Their debut album, Dead Forever..., appeared in June the following year.
According to Australian rock music journalist, Ed Nimmervoll, "The seeds for Australian heavy rock can be traced back to two important sources, Billy Thorpe's Seventies Aztecs and Sydney band Buffalo".
Pub owners soon realised that providing live music (which was often free) would draw young people to pubs in large numbers, and regular rock performances soon became a fixture at many pubs.
In the early 1970s Billy Thorpe & The Aztecs, Blackfeather, and Buffalo pioneered Australia's pub rock movement.
Their debut album, At the Mountains of Madness, appeared in April 1971.
Buffalo formed in August 1971 by Dave Tice on co-lead vocals (ex-Head) with Paul Balbi on drums, John Baxter on guitar, and Peter Wells on bass guitar.
With the sound in many of the rooms far from ideal for live music, an emphasis on a very loud snare and kick-drum and driving bass-guitar grew.
Notable pub rock venues include the Largs Pier Hotel and the Governor Hindmarsh Hotel in Adelaide, the Royal Antler Hotel in Narrabeen, Sydney and the Civic Hotel in Sydney's city centre, the Star Hotel in Newcastle, New South Wales and the Station Hotel in Prahran, Melbourne, which was one of the premier pub-rock venues in Australia for more than two decades, Poyntons Carlton Club Hotel in Carlton Melbourne's first Sunday night live pub rock venue.Sunday Observance Acts were repealed, pub opening hours were extended, discriminatory regulations — such as the long-standing ban on women entering or drinking in public bars — were removed, and in the 1970s the age of legal majority was lowered from 21 to 18.Concurrently, the members of the so-called "Baby Boomer" generation — who were the main audience for pop and rock music — were reaching their late teens and early twenties, and were thus able to enter such licensed premises.The emergence of the Australian version of the pub rock genre and the related pub circuit was the result of several interconnected factors.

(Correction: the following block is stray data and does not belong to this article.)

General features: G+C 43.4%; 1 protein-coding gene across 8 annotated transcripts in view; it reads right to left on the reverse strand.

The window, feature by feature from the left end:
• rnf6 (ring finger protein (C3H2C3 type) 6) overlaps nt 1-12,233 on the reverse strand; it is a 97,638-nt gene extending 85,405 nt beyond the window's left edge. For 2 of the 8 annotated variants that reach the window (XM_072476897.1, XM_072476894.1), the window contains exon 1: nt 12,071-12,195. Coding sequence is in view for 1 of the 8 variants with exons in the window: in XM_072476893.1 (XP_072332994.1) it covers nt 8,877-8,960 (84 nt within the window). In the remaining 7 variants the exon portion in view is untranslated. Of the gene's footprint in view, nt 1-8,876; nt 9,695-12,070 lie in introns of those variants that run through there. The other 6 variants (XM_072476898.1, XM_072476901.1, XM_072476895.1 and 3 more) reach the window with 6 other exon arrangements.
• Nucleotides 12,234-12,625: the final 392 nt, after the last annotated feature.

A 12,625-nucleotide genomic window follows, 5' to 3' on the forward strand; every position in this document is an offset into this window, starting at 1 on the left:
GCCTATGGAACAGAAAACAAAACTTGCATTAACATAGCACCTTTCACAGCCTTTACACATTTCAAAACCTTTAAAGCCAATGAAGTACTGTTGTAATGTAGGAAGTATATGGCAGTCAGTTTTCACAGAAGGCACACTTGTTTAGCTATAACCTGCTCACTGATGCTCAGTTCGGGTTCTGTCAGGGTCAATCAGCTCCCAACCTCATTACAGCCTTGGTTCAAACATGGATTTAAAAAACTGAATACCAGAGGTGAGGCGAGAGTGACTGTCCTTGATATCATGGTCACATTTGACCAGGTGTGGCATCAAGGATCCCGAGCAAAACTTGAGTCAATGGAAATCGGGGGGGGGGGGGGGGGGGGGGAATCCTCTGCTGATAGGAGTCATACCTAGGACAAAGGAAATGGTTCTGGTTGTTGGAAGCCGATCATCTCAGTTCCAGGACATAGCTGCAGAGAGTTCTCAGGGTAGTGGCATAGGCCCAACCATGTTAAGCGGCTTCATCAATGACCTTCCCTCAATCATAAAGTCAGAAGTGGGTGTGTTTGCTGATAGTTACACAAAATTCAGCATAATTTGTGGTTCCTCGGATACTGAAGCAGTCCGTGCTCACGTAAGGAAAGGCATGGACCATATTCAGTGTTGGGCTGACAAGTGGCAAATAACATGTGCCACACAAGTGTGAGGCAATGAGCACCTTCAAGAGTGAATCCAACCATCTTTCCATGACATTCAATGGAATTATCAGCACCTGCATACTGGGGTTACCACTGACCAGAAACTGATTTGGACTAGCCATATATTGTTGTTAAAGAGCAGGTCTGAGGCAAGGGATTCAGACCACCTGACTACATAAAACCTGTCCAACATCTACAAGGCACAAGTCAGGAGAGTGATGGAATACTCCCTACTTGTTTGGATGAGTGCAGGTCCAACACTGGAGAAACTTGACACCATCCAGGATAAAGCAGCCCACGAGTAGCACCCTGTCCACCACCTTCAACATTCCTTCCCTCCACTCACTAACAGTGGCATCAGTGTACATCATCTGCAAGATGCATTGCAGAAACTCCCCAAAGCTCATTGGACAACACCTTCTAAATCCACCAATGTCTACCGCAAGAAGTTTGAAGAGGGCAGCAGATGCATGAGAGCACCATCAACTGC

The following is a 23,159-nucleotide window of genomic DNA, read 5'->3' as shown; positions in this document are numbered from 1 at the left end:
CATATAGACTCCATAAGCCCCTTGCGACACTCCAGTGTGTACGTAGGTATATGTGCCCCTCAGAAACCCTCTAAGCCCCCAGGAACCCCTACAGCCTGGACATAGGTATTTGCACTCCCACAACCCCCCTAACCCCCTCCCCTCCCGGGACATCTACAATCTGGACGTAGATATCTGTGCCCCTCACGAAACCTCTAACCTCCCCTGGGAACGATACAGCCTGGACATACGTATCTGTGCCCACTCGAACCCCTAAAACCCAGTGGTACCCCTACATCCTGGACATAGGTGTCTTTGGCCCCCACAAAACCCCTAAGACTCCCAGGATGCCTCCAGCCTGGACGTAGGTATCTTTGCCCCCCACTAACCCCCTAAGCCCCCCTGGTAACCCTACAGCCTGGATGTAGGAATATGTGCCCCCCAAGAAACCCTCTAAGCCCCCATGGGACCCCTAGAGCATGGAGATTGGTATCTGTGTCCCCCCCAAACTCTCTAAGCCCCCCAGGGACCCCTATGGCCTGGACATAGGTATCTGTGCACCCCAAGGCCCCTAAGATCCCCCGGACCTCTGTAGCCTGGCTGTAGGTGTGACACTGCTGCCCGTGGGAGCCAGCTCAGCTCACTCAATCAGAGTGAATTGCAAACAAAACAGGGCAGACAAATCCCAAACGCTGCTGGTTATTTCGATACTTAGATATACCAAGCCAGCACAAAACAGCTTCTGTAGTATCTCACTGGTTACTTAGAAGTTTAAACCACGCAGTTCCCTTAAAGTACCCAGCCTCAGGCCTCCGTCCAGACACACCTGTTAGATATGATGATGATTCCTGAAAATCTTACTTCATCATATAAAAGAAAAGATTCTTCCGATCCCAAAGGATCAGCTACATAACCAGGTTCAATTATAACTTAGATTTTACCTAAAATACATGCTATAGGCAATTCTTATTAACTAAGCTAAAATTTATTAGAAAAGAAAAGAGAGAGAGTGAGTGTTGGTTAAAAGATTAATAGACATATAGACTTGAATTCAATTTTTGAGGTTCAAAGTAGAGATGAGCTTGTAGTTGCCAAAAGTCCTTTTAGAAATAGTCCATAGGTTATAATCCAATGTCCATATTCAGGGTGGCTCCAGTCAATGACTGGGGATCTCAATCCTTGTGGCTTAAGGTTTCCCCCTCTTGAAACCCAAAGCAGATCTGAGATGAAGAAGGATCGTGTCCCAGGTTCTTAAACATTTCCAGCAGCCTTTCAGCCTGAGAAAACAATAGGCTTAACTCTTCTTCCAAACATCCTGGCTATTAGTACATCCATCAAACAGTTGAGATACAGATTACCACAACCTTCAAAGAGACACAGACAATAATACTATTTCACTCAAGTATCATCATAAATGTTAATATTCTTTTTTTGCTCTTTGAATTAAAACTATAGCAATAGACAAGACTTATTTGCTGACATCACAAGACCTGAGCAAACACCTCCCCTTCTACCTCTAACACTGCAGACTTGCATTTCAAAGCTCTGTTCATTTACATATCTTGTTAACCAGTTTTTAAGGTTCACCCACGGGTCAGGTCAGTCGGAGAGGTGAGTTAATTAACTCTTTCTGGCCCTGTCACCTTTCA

From the 1950s to the 1970s, mainly because of restrictive state liquor licensing laws, only a small proportion of live pop and rock music in Australia was performed on licensed premises (mostly private clubs or discotheques); the majority of concerts were held in non-licensed venues like community, church or municipal halls.
These often noisy, hot, small and crowded venues were not always ideal as music venues and favoured loud, simple songs based on drums and electric guitar riffs.